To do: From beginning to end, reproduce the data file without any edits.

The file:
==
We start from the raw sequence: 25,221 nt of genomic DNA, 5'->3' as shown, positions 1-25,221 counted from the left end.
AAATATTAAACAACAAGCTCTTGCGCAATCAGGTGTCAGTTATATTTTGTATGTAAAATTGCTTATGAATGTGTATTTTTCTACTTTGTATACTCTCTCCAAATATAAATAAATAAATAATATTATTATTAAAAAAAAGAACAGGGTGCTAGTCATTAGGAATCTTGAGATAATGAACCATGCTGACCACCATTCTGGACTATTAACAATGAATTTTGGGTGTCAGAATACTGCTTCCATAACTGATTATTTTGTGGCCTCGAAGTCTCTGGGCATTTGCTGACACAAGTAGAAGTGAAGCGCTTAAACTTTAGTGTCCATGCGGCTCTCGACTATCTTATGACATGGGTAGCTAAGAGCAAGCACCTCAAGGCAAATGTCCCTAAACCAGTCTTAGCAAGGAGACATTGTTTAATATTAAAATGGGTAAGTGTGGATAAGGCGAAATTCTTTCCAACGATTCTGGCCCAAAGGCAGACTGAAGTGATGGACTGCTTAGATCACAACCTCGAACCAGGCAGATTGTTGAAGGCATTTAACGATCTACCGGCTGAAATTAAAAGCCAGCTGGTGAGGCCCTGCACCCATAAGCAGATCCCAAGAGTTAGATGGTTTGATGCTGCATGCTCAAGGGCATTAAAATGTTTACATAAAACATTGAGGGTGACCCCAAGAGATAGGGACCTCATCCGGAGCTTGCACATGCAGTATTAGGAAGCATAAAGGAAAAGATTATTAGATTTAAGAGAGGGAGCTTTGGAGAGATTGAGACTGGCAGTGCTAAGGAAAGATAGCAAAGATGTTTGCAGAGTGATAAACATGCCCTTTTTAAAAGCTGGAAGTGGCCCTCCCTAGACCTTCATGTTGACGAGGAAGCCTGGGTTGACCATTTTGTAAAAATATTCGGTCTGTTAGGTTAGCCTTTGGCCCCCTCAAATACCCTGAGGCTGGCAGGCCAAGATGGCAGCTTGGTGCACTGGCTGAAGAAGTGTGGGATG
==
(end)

We start from the raw sequence: 25,221 nt of genomic DNA, 5'->3' as shown, positions 1-25,221 counted from the left end.
AAATATTAAACAACAAGCTCTTGCGCAATCAGGTGTCAGTTATATTTTGTATGTAAAATTGCTTATGAATGTGTATTTTTCTACTTTGTATACTCTCTCCAAATATAAATAAATAAATAATATTATTATTAAAAAAAAGAACAGGGTGCTAGTCATTAGGAATCTTGAGATAATGAACCATGCTGACCACCATTCTGGACTATTAACAATGAATTTTGGGTGTCAGAATACTGCTTCCATAACTGATTATTTTGTGGCCTCGAAGTCTCTGGGCATTTGCTGACACAAGTAGAAGTGAAGCGCTTAAACTTTAGTGTCCATGCGGCTCTCGACTATCTTATGACATGGGTAGCTAAGAGCAAGCACCTCAAGGCAAATGTCCCTAAACCAGTCTTAGCAAGGAGACATTGTTTAATATTAAAATGGGTAAGTGTGGATAAGGCGAAATTCTTTCCAACGATTCTGGCCCAAAGGCAGACTGAAGTGATGGACTGCTTAGATCACAACCTCGAACCAGGCAGATTGTTGAAGGCATTTAACGATCTACCGGCTGAAATTAAAAGCCAGCTGGTGAGGCCCTGCACCCATAAGCAGATCCCAAGAGTTAGATGGTTTGATGCTGCATGCTCAAGGGCATTAAAATGTTTACATAAAACATTGAGGGTGACCCCAAGAGATAGGGACCTCATCCGGAGCTTGCACATGCAGTATTAGGAAGCATAAAGGAAAAGATTATTAGATTTAAGAGAGGGAGCTTTGGAGAGATTGAGACTGGCAGTGCTAAGGAAAGATAGCAAAGATGTTTGCAGAGTGATAAACATGCCCTTTTTAAAAGCTGGAAGTGGCCCTCCCTAGACCTTCATGTTGACGAGGAAGCCTGGGTTGACCATTTTGTAAAAATATTCGGTCTGTTAGGTTAGCCTTTGGCCCCCTCAAATACCCTGAGGCTGGCAGGCCAAGATGGCAGCTTGGTGCACTGGCTGAAGAAGTGTGGGATG